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The mastermind behind Chin Chin, Baby and Kong lets the good times roll at this bustling pan-Asian eatery
You’ve got to hand it to Chris Lucas: the man sure knows how to put on a big production. He’s the Cecil B DeMille of the Gen Y food scene. But it turns out that his mega-hits Chin Chin, Baby and Kong were just warm-ups for Hawker Hall, in both its size (it could double as an aircraft hangar) and the breadth of the menu (60 dishes across 12 categories). It arrived pouting and ready for its Instagram treatment in October, an insouciant splice of beer hall and one of those upscale, modern hawker markets springing up in the Asian capitals. The legend "Forever Independent’" is emblazoned down one wall in block letters (independent from what it doesn’t say) and Asian food shop signs jut from the wall opposite with enough street flair to make you forget for an instant that this is a squillion-dollar fit-out on Chapel Street and not some cheap-as-chips one-dish specialist in back-lane Kuala Lumpur.
It is, in a word, dizzying, in that patented Lucas fashion: visually arresting, olfactorily pleasing thanks to the hard-working woks in the open kitchen, and packed to the rafters with a well-dressed sliver of humanity.
And so to the menu. Once again the work of the group’s executive chef Benjamin Cooper, it flits from beer food and dumplings and buns, through to roti and satay, noodles and salads, proteins from the coconut barbecue and curries and stir fries. Two people can barely scratch the surface, which is why this rowdy no-bookings joint is best tackled with a sizable crew nestled into one of the booths. You’ll want to drink up, which saying that a) that the beer list is long and interesting, bordering happily onto the obscure, and b) that the food, which is a simulation of swings and roundabouts, isn’t really the main deal here, more a hook on which to hang an entertainment extravaganza while Neverending Story warbles (hopefully) ironically on the sound system.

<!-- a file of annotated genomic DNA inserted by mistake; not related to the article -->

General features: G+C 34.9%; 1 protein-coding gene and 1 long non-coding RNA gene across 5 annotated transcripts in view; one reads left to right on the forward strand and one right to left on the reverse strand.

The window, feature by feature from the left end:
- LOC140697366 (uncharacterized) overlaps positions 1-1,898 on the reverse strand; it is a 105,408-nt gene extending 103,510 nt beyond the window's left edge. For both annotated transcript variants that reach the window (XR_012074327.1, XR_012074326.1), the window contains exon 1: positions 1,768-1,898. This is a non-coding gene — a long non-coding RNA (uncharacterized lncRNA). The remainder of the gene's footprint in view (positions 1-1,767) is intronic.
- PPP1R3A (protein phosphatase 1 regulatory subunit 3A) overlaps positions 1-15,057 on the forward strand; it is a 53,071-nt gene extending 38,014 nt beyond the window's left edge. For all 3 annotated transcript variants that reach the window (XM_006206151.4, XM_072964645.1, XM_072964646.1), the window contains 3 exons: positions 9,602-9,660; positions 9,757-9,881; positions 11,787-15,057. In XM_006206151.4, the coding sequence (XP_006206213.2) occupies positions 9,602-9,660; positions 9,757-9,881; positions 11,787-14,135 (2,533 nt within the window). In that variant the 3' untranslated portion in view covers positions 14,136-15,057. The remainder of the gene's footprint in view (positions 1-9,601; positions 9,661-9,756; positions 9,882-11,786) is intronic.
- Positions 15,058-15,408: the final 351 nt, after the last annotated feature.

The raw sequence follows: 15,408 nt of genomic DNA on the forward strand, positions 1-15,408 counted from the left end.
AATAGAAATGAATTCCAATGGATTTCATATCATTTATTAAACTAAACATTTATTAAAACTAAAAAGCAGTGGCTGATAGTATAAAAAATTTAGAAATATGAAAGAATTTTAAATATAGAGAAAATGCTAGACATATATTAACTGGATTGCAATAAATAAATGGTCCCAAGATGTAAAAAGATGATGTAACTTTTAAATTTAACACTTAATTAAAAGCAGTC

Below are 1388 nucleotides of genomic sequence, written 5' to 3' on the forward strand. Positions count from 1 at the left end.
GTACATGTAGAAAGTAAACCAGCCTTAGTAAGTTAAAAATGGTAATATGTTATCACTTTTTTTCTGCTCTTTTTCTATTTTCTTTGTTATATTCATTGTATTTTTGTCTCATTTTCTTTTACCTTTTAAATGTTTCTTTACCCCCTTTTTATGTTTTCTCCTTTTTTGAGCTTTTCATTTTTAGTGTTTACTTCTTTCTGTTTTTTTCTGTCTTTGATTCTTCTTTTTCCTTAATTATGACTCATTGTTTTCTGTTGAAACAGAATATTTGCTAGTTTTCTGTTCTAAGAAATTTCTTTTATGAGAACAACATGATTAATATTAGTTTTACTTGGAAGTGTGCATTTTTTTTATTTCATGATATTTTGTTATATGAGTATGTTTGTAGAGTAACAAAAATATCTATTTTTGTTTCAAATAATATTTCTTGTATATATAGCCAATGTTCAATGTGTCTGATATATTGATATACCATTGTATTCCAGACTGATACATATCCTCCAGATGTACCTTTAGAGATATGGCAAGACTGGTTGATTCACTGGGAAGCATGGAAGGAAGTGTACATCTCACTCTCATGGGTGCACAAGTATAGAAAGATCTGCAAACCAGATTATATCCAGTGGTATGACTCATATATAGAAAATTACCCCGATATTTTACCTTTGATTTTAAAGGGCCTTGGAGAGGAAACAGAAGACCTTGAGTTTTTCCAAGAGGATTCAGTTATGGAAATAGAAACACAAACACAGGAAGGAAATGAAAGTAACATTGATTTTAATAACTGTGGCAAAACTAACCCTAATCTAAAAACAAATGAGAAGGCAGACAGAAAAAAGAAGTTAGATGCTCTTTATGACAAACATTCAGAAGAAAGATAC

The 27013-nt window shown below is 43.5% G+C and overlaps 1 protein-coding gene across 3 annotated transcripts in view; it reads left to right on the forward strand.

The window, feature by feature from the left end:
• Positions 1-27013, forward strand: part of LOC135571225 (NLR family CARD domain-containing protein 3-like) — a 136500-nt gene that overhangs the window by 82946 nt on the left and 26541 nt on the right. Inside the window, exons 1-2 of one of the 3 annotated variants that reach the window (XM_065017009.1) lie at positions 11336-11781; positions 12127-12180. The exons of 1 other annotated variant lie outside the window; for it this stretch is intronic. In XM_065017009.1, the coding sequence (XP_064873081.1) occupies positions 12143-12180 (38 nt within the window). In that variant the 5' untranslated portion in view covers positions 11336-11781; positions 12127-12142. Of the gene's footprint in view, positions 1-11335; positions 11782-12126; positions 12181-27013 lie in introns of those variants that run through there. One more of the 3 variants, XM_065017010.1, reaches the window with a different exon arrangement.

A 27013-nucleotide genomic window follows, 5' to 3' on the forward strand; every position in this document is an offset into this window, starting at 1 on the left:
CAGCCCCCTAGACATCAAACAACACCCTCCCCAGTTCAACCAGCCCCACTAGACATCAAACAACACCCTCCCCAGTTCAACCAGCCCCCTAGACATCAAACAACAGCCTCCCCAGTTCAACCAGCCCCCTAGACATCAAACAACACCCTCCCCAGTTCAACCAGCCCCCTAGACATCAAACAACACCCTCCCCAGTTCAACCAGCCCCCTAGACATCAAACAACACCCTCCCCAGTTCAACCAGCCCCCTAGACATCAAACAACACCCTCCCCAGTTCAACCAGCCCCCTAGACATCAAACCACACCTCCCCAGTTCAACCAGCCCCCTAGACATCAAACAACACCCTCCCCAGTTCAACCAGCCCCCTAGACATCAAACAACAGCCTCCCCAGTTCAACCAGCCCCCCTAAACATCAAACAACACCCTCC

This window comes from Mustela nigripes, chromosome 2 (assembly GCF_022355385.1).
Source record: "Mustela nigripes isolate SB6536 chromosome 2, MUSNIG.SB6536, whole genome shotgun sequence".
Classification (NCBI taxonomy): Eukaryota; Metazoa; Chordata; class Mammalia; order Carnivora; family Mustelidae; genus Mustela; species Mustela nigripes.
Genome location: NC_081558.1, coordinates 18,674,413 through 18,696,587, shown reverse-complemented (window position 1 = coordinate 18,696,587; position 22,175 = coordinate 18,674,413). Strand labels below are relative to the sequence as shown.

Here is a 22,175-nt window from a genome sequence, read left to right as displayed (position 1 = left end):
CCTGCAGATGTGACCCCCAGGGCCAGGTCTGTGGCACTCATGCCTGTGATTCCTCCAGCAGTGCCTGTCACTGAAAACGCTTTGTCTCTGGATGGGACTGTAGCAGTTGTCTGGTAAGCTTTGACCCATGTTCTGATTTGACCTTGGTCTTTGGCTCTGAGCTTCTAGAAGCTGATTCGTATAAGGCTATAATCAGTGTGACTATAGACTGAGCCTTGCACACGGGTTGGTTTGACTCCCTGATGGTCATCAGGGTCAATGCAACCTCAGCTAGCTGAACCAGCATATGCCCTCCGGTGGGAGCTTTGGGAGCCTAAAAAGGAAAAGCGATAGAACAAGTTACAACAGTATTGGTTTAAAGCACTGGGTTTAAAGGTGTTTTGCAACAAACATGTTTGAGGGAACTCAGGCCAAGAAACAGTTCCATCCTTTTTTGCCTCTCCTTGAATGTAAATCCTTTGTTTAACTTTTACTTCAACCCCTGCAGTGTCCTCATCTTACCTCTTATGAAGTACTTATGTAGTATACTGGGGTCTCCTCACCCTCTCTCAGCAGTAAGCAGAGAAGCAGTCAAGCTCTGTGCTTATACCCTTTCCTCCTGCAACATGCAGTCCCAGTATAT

Prawn and ginger dumplings, for example, are more notable for the gumminess of the skins than any brilliance to the thin soy and black vinegar caramel sauce, and meatballs with coconut are simply dry and dreary. Roti is a better bet – the flaky tissue paper-esque fried bread folded over curried potato with pickled cucumber. Char kway teow uses very thin rice noodles rather than your trad fat ricecake strips, jumbled with prawns and lup cheong, that little-goes-a-long-way Chinese sausage, the whole lot infused with that all-important smoky wok flavour. Make a beeline for the oyster omelette, a perfect expression of the eggy arts folded over a crunchy thicket of bean shoots and striped in Sriracha. Also worth considering is the Hainanese barbecue chicken rice, with good juicy cook and salty-crisp skin.
Does it tell you more about Hawker Hall that from Thursday to Sunday there’s a DJ in residence? Which is another way of saying that to focus on the food is to miss the point somewhat. It’s not so much about the pursuit of excellence, more about the pursuit of good times. Sit back and let them roll.